Modelling Genetic Variations using Fragmentation-Coagulation Processes
Yee Whye Teh (University of Oxford)
Friday 27th September, 2013 15:00-16:00 Maths 204
Hudson's coalescent with recombination is a well-known model of genetic variation in populations with recombination. With growing amounts of population genetics data, demand for probabilistic models to analyse such data is strong, and the coalescent with recombination is a very natural candidate. Unfortunately posterior inference in the model is intractable, and a number of approximations and alternatives have been proposed.
A popular class of alternatives are based on hidden Markov models (HMMs), which can be understood as approximating the tree-structured genealogies at each point of the chromosome with a partition of the observed haplotypes. However HMMs suffer from two problems. Firstly, they are parametric and requires either a user specified number of states or expensive model selection procedures. Secondly, due to the way HMMs parametrize partitions using latent states, they suffer from significant label switching issues affecting the quality of posterior inferences.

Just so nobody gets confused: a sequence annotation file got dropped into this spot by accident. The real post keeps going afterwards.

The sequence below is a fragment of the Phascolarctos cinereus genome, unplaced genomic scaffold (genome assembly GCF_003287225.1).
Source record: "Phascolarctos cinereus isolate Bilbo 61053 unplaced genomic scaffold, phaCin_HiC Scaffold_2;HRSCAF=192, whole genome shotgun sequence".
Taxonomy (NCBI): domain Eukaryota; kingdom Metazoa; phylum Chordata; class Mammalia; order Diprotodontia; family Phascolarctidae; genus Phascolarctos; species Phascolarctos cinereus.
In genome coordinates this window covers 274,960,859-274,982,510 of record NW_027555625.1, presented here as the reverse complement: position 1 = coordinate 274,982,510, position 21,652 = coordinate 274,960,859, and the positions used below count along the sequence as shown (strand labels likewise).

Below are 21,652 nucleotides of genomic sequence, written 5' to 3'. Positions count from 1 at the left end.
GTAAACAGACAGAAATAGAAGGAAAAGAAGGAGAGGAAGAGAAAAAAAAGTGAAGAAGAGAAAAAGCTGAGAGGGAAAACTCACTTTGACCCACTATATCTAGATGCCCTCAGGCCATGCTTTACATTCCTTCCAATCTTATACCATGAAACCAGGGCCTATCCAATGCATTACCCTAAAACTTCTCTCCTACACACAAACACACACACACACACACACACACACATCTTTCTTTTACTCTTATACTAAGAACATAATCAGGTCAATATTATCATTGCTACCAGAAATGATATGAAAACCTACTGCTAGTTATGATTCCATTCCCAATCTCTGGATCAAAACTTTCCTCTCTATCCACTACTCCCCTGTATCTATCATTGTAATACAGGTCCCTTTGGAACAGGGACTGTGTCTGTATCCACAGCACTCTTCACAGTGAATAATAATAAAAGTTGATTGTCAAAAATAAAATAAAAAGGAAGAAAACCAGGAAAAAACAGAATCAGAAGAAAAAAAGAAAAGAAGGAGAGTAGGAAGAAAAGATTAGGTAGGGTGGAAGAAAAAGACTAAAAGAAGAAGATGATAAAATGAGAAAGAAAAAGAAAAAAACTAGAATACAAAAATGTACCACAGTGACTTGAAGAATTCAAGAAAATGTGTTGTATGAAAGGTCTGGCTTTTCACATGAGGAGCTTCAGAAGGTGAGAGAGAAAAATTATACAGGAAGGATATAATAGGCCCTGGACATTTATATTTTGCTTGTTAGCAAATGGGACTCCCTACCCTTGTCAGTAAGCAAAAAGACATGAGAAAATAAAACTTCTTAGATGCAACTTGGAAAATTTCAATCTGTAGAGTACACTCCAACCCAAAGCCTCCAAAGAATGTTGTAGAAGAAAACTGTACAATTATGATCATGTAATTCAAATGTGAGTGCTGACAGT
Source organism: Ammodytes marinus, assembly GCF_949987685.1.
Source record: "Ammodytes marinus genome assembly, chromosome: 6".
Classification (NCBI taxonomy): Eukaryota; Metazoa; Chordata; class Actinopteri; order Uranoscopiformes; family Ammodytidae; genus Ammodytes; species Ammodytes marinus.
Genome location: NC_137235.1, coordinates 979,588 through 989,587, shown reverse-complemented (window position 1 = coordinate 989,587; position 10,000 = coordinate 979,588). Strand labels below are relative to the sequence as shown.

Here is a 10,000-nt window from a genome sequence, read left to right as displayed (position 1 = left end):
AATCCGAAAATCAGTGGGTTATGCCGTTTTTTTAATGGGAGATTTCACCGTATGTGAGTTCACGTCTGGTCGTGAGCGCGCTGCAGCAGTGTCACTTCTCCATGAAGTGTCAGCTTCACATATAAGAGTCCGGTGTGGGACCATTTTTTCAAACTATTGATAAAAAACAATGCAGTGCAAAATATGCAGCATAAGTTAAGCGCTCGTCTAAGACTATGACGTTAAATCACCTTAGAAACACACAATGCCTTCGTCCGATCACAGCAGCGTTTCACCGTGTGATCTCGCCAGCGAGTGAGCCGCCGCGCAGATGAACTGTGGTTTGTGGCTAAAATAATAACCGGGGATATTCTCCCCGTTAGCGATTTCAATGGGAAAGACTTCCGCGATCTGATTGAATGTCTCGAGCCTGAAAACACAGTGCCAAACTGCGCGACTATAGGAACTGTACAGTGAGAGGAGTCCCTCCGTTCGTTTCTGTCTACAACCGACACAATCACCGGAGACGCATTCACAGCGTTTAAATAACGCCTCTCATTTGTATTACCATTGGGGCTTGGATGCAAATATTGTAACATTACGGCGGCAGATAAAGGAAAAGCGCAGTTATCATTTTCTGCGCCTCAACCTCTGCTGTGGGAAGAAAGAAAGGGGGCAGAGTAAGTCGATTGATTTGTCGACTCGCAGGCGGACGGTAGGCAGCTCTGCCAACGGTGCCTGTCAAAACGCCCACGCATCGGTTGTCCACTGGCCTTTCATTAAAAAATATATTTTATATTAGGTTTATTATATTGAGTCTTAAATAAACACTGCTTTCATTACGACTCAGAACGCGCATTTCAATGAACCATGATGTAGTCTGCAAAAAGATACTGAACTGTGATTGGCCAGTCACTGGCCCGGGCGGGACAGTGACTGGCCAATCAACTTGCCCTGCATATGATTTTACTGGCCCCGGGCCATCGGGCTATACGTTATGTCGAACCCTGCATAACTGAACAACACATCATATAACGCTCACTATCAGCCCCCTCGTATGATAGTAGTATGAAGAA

We propose a novel Bayesian nonparametric model for genetic variations based on Markov processes over partitions called fragmentation-coagulation processes. Our model is based on a particularly simple class of Berestycki's exchangeable fragmentation-coalescence processes with nice properties: they are reversible and stationary Markov process which evolves via binary fragmentations and coagulations. Statistically, our model can infer the number of states easily and automatically, and does not suffer from the label-switching issues of HMMs. Inference is achieved using an efficient Gibbs sampling algorithm, and we report encouraging results on genotype imputation.
Joint work with Lloyd Elliott and Charles Blundell.